What Mackenzie Eats

I’m sure the title of this post drove the majority of my readers away, but for the curious, this is a quick update of my previous post about baby food.

It’s been three months and Mackenzie is a lot of fun to feed. She’s very expressive as she tries new foods and new textures, and we’re both learning as we go.

So far, no purchased baby food. So far, she’s been a whole plant food baby (no meat or dairy, or anything refined like white flour, sugar, etc.). She’s now nearly 11 months old and nursing 3 times during the day and sometimes once in the middle of the night. She drinks water from a cup during mealtimes (not a sippy cup, we hold it for her).

Here are some things I’ve learned:

  • I feed her new stuff and hard-to-love stuff (like straight veggies) when she’s most hungry. At the beginning of a meal, quite a bit goes down the hatch before she gets remotely picky.
  • I keep exposing her to food she’s not thrilled about. She comes around after a while.
  • Near the end of the meal, I break out one of her favorite foods so I know she ends with a fully belly. Right now, the closers are usually grapes, applesauce, banana, or squash.
  • I insist on some things being fed by my fingers, or from a spoon, and she’s gotten used to that. (I don’t want to limit her food choices to just finger foods.) I try and include a finger food with every meal, though, so she can keep her hands busy between mouthfuls from a spoon.
  • At least one meal a day I put an awesome IKEA bib on her and let her go to town with the messy and the squishy.
  • She is far more likely to try things she sees me eating. And, I never make her anything I wouldn’t eat myself, anyway. So it’s easy enough to pull up a spoon and show her how I take bites of it too.
  • She loves to feed me, and when she gives me a bite of something, she happily accepts a mouthful in return.

Here are some things she loves:

  • Big black grapes, cut up into 6 pieces with kitchen shears (hey, I don’t want to risk choking and it takes 2 seconds with sharp scissors)
  • steel cut oatmeal with some combination of: cut-in-half raisins, applesauce, cinnamon, squash, yam, apple cider, orange juice.
  • breakfast “smoothie” with 6 grain cereal soaked in unsweetened soymilk, and blended up with banana, flaxmeal, walnuts, and dates.
  • red bell pepper, cut into little pieces
  • A “baby” version of whatever I make for us. Example: I made spinach and potato curry and I only added half the curry powder initially. I removed a bowl of it for Mackenzie when it was done, then added the other half of the curry powder and cooked 5 more minutes for me and Scott. I cut up her potato and carrot chunks smaller and she happily ate them along with the spinach.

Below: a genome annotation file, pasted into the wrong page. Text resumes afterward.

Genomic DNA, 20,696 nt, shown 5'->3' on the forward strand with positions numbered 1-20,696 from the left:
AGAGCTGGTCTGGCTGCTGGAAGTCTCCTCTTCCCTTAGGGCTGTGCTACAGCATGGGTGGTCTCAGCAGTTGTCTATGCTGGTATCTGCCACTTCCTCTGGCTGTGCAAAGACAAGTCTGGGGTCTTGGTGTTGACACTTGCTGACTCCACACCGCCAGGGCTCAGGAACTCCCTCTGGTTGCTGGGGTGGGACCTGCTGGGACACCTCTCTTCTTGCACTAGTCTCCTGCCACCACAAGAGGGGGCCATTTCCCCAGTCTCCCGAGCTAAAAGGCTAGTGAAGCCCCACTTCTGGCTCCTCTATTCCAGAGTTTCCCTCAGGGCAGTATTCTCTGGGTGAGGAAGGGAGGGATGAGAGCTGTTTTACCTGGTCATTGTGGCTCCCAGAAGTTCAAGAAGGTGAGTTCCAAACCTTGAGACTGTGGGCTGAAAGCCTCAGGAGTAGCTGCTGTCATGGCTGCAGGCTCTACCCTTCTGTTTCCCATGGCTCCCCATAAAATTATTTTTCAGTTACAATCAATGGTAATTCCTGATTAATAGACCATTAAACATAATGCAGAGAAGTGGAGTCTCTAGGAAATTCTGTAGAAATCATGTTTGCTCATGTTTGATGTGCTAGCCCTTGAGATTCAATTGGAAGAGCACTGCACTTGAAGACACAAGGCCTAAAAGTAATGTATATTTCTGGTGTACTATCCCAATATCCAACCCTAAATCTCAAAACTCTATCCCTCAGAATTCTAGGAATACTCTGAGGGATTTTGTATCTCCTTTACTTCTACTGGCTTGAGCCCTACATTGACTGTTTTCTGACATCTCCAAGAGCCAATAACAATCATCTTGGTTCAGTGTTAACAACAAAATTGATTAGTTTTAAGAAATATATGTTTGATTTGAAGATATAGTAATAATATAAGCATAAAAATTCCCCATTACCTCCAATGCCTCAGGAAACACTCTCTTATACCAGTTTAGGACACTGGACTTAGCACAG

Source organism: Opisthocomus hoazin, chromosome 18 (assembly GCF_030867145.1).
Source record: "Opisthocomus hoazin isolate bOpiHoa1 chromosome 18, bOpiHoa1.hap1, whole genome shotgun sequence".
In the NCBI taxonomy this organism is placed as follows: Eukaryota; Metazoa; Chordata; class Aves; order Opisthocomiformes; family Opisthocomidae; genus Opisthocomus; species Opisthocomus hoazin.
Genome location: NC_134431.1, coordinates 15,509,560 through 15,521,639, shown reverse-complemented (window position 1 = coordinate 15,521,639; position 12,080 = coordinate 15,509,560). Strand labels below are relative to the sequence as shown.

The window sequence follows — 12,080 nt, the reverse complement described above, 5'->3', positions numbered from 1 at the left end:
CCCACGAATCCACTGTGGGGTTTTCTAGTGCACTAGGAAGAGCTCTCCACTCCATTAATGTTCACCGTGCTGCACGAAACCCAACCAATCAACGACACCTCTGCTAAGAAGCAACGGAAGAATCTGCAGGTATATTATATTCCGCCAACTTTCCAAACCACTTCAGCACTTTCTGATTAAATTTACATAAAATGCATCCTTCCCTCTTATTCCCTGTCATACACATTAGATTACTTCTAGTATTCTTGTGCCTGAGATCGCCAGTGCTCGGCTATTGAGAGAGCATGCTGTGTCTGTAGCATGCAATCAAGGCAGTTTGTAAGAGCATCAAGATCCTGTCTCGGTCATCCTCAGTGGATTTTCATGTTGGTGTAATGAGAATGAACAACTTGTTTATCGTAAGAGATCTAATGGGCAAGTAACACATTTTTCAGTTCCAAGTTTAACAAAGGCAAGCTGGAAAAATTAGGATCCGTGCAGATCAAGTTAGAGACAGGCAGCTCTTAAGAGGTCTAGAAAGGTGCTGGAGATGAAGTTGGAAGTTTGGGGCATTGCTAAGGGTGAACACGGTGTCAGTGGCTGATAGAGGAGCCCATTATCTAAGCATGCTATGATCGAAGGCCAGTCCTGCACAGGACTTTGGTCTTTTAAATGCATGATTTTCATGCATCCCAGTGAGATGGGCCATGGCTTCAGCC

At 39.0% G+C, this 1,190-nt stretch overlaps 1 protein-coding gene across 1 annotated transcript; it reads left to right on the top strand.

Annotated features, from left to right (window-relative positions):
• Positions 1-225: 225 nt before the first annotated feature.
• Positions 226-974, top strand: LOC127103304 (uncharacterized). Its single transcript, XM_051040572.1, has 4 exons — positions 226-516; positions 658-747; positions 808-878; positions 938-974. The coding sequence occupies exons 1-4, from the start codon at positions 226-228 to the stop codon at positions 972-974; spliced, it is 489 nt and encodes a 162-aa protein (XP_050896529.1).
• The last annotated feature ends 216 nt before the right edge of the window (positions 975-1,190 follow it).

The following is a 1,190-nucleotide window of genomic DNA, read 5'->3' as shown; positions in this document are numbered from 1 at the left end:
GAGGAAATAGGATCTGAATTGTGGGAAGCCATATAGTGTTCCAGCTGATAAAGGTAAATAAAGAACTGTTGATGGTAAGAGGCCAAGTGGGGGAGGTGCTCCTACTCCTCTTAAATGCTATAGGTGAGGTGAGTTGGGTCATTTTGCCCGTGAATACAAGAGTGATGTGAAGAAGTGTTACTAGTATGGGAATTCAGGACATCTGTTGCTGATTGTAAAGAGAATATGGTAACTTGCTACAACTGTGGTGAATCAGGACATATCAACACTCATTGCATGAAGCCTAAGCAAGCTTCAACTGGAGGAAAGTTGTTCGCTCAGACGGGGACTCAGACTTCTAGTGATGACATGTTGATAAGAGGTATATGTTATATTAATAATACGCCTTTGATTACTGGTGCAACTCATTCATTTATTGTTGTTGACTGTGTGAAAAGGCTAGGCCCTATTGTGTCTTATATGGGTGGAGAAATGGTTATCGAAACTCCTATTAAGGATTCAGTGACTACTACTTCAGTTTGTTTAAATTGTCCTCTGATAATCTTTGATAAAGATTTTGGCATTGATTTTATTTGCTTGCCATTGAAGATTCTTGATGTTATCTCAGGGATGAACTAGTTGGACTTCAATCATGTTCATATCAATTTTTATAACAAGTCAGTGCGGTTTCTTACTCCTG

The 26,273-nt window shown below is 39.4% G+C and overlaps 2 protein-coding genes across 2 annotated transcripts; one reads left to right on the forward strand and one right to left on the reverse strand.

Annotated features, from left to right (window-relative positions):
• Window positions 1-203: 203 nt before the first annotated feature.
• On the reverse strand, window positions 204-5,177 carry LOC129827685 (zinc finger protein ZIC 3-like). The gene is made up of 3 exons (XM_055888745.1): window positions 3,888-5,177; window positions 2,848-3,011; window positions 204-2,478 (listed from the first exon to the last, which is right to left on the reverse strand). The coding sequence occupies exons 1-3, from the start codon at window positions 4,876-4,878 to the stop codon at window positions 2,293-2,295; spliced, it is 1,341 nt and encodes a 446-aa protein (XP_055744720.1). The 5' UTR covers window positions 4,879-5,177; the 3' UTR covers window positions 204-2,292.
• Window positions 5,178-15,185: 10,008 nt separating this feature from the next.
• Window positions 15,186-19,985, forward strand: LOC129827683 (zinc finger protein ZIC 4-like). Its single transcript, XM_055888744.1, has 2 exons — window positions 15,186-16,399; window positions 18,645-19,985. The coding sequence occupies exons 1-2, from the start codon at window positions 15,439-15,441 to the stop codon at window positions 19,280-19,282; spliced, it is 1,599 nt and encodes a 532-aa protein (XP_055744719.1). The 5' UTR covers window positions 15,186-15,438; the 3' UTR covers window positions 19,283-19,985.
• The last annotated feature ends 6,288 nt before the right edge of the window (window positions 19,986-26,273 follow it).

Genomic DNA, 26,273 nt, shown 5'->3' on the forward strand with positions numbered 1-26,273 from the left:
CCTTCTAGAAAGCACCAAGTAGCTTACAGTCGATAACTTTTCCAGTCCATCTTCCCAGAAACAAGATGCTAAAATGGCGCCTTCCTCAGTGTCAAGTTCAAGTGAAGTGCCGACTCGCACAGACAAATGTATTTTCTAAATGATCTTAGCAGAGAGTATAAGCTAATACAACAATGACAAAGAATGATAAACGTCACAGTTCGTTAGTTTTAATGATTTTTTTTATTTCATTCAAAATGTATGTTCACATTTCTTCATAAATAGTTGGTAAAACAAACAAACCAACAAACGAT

• Black beans. Just plain. She loves ’em!
  • “Green machine” – This is the only thing I still freeze in cubes. I take bags of frozen green beans, broccoli, peas, corn, carrots, spinach (pretty much whatever I have, but I try to do 2 parts power-packed to one part weak-sauce) and I microwave them, then food process until they are slightly chunky. Then I freeze into cubes and she’ll eat a couple of cubes at the beginning of a meal, no problem. (Power-packed: broccoli, green beans, spinach. Weak-sauce to make it palatable: Peas, corn, carrots)
  • Green smoothies – They’re usually brown, actually, and she doesn’t care. πŸ™‚ Fresh fruit, water or unsweetened soymilk, spinach, and frozen berries. I try to go easy on frozen berries because she has gums that are sensitive to the cold.
  • Whole grain goodness – My homemade bread, homemade pancakes, Trader Joe’s pita, Trader Joe’s tortillas, homemade chapaties (just whole wheat flour, water and salt, rolled thin like a pancake and cooked in a dry frying pan), or Trader Joe’s pasta.
  • She often eats our soup, using “whole grain goodness” as a vehicle. We soak it into the bread chunks, or pile it on top of a bit of pita. Even just floating a toasted O on a spoonful of soup makes it immediately more exciting for her.
  • Grapefruit. I peel it and she loves it.

A few word about my goals

  1. To have Mackenzie eat and enjoy nutritious food.
  2. To create a good environment for mealtime. No arguing, battle of wills, or disrespect for food by wasting it/throwing it, etc.
  3. To create habits that are sustainable when we have a larger family (we want lots of kids). I don’t want to be a short-order chef, making food differently for each child.

To that end, some thoughts:
– “You eat what the family eats, within reason”. Sure, you may not love mushrooms. So eat a few and pick out the rest to give to your dad (hey, that’s what I do!). But, no peanut butter and jelly sandwich when the family is having something else.

– I try and be sensitive to Mackenzie by making foods the right temperature for her, not too spicy, and giving her loved foods in addition to new stuff, but at the end of the day, she needs to eat what I have planned for meals.